Not really my cup of tea. ( )
  aiturnizzle | Feb 4, 2014 |
Showing 1-5 of 40 (next | show all)
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» Add other authors (26 possible)

Author nameRoleType of authorWork?Status
Houellebecq, Michelprimary authorall editionsconfirmed
Haan, Martin deTranslatorsecondary authorsome editionsconfirmed
Keynäs, VilleTranslatorsecondary authorsome editionsconfirmed
Wynne, FrankTranslatorsecondary authorsome editionsconfirmed
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This book is principally the story of a man who lived out the greater part of his life in Western Europe, in the latter half of the twentieth century.
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(Click to show. Warning: May contain spoilers.)
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Published in UK as Atomised, Published in US as The Elementary Particles
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Amazon.com Product Description (ISBN 0099283360, Paperback)

Half-brothers Michel and Bruno have a mother in common but little else. Michel is a molecular biologist, a thinker and idealist, a man with no erotic life to speak of and little in the way of human society. Bruno, by contrast, is a libertine, though more in theory than in practice, his endless lust is all too rarely reciprocated. Both are symptomatic members of our atomised society, where religion has given way to shallow 'new age' philosophies and love to meaningless sexual connections. Atomised (Les Particules elementaires) tells the stories of the two brothers, but the real subject of the novel is the dismantling of contemporary society and its assumptions, its political incorrectness, and its caustic and penetrating asides on everything from anthropology to the problem pages of girls' magazines. A dissection of modern lives and loves. By turns funny, acid, infuriating, didactic, touching and visceral.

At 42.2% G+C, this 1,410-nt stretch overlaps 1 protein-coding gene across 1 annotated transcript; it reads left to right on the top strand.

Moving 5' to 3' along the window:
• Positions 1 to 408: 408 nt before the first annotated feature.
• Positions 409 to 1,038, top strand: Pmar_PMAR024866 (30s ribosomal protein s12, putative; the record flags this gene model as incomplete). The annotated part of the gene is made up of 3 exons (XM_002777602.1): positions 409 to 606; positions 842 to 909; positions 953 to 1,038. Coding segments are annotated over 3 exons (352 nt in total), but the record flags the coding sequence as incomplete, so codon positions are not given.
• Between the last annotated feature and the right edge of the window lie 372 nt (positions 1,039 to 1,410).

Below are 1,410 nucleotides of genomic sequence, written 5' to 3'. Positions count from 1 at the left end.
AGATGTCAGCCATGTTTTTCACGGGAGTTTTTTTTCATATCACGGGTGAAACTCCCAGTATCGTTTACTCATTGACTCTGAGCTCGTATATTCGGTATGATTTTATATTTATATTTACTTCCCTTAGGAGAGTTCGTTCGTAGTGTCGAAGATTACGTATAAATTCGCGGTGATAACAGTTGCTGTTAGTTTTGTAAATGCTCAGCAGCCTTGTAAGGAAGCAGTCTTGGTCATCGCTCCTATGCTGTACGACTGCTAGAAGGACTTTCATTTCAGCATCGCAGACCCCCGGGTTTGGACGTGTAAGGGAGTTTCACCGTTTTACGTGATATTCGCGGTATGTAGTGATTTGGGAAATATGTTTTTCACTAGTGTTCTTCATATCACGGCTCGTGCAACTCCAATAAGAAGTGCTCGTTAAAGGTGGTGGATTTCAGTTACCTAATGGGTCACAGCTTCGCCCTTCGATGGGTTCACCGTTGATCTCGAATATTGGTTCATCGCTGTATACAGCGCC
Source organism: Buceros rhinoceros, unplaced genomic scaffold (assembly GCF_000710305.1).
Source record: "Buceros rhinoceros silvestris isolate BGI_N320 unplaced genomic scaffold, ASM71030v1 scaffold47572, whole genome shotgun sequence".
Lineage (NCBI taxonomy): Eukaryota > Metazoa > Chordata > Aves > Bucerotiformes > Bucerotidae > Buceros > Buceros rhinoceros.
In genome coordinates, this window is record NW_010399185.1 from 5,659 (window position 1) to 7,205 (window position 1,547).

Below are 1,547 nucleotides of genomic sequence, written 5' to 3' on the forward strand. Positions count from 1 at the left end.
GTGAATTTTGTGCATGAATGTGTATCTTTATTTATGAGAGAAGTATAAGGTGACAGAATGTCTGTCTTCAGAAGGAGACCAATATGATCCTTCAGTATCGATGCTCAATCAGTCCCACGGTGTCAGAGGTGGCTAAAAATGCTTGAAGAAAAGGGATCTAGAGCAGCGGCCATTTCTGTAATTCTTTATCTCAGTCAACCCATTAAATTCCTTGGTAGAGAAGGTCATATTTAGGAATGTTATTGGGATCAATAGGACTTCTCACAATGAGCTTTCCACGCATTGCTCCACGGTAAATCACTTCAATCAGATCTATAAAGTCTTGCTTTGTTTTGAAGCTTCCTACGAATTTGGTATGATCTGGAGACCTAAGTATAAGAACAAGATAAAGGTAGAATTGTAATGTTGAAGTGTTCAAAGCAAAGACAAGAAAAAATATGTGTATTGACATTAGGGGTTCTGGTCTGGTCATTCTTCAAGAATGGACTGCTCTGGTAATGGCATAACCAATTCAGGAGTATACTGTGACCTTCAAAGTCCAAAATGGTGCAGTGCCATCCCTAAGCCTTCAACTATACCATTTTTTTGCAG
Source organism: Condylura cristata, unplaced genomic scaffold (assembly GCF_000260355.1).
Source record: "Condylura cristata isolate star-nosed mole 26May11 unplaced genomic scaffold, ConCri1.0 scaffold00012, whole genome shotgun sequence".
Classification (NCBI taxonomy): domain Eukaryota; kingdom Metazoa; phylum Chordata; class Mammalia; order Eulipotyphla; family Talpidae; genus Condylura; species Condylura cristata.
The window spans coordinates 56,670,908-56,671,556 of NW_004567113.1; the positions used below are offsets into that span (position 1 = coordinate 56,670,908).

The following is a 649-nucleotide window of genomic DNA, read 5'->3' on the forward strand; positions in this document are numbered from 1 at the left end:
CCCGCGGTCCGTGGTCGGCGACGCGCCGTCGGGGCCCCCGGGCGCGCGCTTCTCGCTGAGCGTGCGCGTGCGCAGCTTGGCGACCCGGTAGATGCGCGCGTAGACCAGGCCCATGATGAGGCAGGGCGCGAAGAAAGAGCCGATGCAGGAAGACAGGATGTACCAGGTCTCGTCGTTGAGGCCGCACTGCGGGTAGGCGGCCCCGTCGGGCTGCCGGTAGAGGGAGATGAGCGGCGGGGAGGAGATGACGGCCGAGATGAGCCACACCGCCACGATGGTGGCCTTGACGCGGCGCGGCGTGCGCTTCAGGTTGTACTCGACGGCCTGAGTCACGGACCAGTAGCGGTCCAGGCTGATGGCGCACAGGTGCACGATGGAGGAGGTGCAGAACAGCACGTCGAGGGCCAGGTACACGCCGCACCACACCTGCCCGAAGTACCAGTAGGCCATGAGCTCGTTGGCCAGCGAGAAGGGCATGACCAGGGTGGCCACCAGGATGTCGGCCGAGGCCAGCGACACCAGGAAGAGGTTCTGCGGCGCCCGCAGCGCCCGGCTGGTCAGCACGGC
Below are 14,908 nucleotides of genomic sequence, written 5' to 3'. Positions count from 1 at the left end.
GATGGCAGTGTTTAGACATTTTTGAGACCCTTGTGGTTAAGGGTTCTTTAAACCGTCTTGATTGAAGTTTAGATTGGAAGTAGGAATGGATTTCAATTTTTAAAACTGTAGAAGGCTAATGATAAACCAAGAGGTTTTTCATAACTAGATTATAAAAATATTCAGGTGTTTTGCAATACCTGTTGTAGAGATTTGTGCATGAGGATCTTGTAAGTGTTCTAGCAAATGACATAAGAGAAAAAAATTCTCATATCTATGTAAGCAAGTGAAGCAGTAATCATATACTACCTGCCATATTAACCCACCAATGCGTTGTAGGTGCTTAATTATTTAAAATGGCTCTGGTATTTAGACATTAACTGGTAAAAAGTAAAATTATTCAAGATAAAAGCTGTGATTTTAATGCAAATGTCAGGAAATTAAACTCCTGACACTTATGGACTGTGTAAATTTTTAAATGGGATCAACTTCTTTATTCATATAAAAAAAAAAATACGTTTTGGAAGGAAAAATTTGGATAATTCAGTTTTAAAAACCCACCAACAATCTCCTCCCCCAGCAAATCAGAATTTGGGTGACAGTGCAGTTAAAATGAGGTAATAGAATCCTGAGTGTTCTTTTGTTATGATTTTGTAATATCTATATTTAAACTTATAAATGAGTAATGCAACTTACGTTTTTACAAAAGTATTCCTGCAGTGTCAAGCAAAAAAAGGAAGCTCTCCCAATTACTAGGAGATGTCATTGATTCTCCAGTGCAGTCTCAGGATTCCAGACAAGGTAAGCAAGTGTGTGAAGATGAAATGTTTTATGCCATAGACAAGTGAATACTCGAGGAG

(retrieved from Amazon Mon, 30 Sep 2013 13:59:13 -0400)

(see all 3 descriptions)

Follows the lives and fortunes of Bruno and Marcel, born to a bohemian mother during the 1960s, who are brought up separately and pursue their own individual paths-as Bruno battles madness and sexual obsession and Michel, a molecular biologist, comes up with a unique way to express his disgust with the violence of humankind.… (more)

(summary from another edition)